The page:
NORTH ADAMS -- He looked at me across the brown and tan booths at McDonald’s and said to me, "I have one too."
He made a head nod toward his wife and I knew then that he wasn’t a weirdo. He recognized my face from the picture in The Eagle. And my buddy screaming my name helped as well. And he wanted to know if MY wife was treating me OK. (What a classic introduction to a bit.)
We have been together 28 years and 26 of them married. We lived in sin for two years before we got hitched. (Got hitched? Who am I -- Gabby Hayes?) She claims that she is a saint for putting up with me. (I think the same for putting up with her.) And with good reason, we’ve been together too long.
Sadly, we’ve become my parents arguing whether it’s Victor Mature or Cornel Wilde in the old movie that’s on TCM. (I was right, it was Cornel Wilde.) Yes, sports fans, it’s the battling Carriers. In this corner, a great looking man who, even tipping the scale at 260 (that’s a huge lie -- I’m 280 if I’m a pound) is the best looking fat guy in the county: Johnnie. And in the other corner we have his wife. She won’t read this till it’s in the paper, but she doesn’t require a huge intro: Dawn.
(Trust me I’ll pay for this one.) Maybe I’m misleading you; we have stupid little things that drive each other crazy. She will see a movie that I slept through and she feels compelled tell me every ever-loving detail including humming the overture and reciting the opening credits. She leaves no aspect out in her description, but a two-hour movie plays three hours during story time. And I can’t take it any longer.
It’s the same with her dreams. Every morning starts the same. She grabs the coffee that I made for her and she sits down. Taking a sip of coffee, she looks up and says, "I had the strangest dream last night." This is frustrating for me on so many levels.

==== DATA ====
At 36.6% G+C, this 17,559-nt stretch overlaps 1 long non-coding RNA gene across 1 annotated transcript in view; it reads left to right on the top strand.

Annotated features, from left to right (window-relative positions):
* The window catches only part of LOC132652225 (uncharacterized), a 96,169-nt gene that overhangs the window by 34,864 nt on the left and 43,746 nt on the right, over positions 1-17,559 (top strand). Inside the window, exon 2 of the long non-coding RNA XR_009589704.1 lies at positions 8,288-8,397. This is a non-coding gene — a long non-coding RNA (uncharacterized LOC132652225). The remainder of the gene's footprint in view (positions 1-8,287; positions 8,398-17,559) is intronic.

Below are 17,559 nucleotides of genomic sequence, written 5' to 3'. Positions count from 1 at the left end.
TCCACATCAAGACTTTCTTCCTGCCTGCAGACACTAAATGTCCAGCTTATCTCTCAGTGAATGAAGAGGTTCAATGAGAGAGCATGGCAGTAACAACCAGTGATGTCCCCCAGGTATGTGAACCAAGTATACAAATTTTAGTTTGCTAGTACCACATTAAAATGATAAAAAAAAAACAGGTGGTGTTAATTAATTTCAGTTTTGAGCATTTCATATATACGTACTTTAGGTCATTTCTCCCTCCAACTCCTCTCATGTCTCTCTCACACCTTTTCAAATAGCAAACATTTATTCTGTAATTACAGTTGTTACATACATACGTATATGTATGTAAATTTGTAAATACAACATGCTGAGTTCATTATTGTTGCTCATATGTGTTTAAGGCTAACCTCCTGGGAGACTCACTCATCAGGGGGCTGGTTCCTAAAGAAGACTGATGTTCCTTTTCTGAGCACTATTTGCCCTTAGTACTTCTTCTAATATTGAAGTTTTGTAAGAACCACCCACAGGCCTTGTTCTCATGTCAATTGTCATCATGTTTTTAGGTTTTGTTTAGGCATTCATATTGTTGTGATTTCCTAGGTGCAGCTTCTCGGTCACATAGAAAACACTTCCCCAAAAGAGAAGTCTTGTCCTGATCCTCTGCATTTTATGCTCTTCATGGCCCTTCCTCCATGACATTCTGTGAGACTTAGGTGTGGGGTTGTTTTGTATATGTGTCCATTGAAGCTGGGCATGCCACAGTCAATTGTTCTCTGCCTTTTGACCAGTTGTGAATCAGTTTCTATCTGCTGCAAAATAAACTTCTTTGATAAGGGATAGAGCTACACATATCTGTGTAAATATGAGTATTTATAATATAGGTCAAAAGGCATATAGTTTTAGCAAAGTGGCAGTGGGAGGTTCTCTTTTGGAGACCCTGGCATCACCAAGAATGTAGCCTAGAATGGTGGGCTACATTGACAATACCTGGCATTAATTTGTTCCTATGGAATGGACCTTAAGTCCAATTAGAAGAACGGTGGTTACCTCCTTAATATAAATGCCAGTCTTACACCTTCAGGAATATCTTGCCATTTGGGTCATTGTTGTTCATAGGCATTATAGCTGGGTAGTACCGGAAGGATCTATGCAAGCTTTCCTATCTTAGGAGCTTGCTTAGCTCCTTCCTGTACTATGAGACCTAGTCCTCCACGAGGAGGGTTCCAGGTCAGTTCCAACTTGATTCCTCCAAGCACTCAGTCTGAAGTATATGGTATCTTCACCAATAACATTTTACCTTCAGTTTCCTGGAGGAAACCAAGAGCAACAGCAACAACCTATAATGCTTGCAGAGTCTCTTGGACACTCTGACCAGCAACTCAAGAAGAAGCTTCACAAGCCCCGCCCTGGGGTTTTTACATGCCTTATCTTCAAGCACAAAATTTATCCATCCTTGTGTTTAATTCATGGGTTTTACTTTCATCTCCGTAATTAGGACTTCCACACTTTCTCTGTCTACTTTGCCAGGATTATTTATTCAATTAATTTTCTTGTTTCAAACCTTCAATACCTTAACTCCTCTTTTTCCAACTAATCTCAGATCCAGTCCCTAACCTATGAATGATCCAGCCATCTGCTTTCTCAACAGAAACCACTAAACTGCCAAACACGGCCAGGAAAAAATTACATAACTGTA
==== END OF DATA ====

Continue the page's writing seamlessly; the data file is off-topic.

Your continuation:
First of all, I don’t dream. I don’t remember my dreams often, I should say. And when I do dream, I’m drinking, smoking, gambling or breaking the monogamy passage of my marriage contract. So when I do dream, I tend to remember them, but not in the fine detail of her dreams. She names the cologne the storm troopers were wearing as she was chased through the Black Forest. The forest itself smelled like pine trees. Or was it balsam? I get those two confused. (Help me.)
And in a brief moment of self-reflection and clarity, let me add that I am no Wilfred Brimley, either. Gastric operations? I’m compared to the tests they run at the Jet Propulsion Laboratory. I’m moody, emotional and I have a flair for the dramatics. (But it’s award-winning stuff.) I toss and turn all night long which bunches the covers on the bed and that ticks off Dawn and the dog in the process.
I know I’m shocking some of you that there are flaws behind all this (and I mean all of this) beauty. And the biggest drawback that I have is the fact that I tell the truth only between parentheses. (Do you know how many dern times it took me and spell check to come up with parenthesis?) Yes, Mr. I Didn’t Get Your Name at McDonald’s, my wife is treating me alright these days. I hope yours is as well. (We really need to meet in a better restaurant next time.)
Johnnie Carrier is a freelance writer who strives to be Wilfred Brimley. Wasn’t he married to Lorrie Morgan?